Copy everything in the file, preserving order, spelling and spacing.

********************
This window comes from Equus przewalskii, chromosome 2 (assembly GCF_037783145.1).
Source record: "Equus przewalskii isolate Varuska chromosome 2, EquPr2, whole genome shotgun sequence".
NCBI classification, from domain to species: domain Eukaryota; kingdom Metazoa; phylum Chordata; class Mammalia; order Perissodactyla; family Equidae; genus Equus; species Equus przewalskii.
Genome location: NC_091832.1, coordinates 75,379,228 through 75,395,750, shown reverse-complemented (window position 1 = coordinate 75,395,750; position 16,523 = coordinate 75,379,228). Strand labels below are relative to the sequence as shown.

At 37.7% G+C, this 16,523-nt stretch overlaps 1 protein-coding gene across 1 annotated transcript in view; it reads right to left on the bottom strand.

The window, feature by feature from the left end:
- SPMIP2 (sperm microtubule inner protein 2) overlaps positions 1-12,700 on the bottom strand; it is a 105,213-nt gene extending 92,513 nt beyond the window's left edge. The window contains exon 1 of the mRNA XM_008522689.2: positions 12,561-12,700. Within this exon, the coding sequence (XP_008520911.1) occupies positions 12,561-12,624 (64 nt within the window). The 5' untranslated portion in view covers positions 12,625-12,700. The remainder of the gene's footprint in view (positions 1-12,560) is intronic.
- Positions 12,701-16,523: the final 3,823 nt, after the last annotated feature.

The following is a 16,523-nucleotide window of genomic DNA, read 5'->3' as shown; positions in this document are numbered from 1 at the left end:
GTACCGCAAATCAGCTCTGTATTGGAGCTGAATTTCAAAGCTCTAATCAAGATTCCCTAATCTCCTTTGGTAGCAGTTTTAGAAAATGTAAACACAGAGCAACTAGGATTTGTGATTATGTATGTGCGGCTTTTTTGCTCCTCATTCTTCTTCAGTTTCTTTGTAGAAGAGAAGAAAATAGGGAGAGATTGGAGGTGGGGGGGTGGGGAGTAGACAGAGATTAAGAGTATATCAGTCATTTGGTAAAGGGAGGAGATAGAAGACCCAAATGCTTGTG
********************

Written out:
This window comes from Equus przewalskii, chromosome 2 (assembly GCF_037783145.1).
Source record: "Equus przewalskii isolate Varuska chromosome 2, EquPr2, whole genome shotgun sequence".
NCBI classification, from domain to species: domain Eukaryota; kingdom Metazoa; phylum Chordata; class Mammalia; order Perissodactyla; family Equidae; genus Equus; species Equus przewalskii.
Genome location: NC_091832.1, coordinates 75,379,228 through 75,395,750, shown reverse-complemented (window position 1 = coordinate 75,395,750; position 16,523 = coordinate 75,379,228). Strand labels below are relative to the sequence as shown.

At 37.7% G+C, this 16,523-nt stretch overlaps 1 protein-coding gene across 1 annotated transcript in view; it reads right to left on the bottom strand.

The window, feature by feature from the left end:
- SPMIP2 (sperm microtubule inner protein 2) overlaps positions 1-12,700 on the bottom strand; it is a 105,213-nt gene extending 92,513 nt beyond the window's left edge. The window contains exon 1 of the mRNA XM_008522689.2: positions 12,561-12,700. Within this exon, the coding sequence (XP_008520911.1) occupies positions 12,561-12,624 (64 nt within the window). The 5' untranslated portion in view covers positions 12,625-12,700. The remainder of the gene's footprint in view (positions 1-12,560) is intronic.
- Positions 12,701-16,523: the final 3,823 nt, after the last annotated feature.

The following is a 16,523-nucleotide window of genomic DNA, read 5'->3' as shown; positions in this document are numbered from 1 at the left end:
GTACCGCAAATCAGCTCTGTATTGGAGCTGAATTTCAAAGCTCTAATCAAGATTCCCTAATCTCCTTTGGTAGCAGTTTTAGAAAATGTAAACACAGAGCAACTAGGATTTGTGATTATGTATGTGCGGCTTTTTTGCTCCTCATTCTTCTTCAGTTTCTTTGTAGAAGAGAAGAAAATAGGGAGAGATTGGAGGTGGGGGGGTGGGGAGTAGACAGAGATTAAGAGTATATCAGTCATTTGGTAAAGGGAGGAGATAGAAGACCCAAATGCTTGTG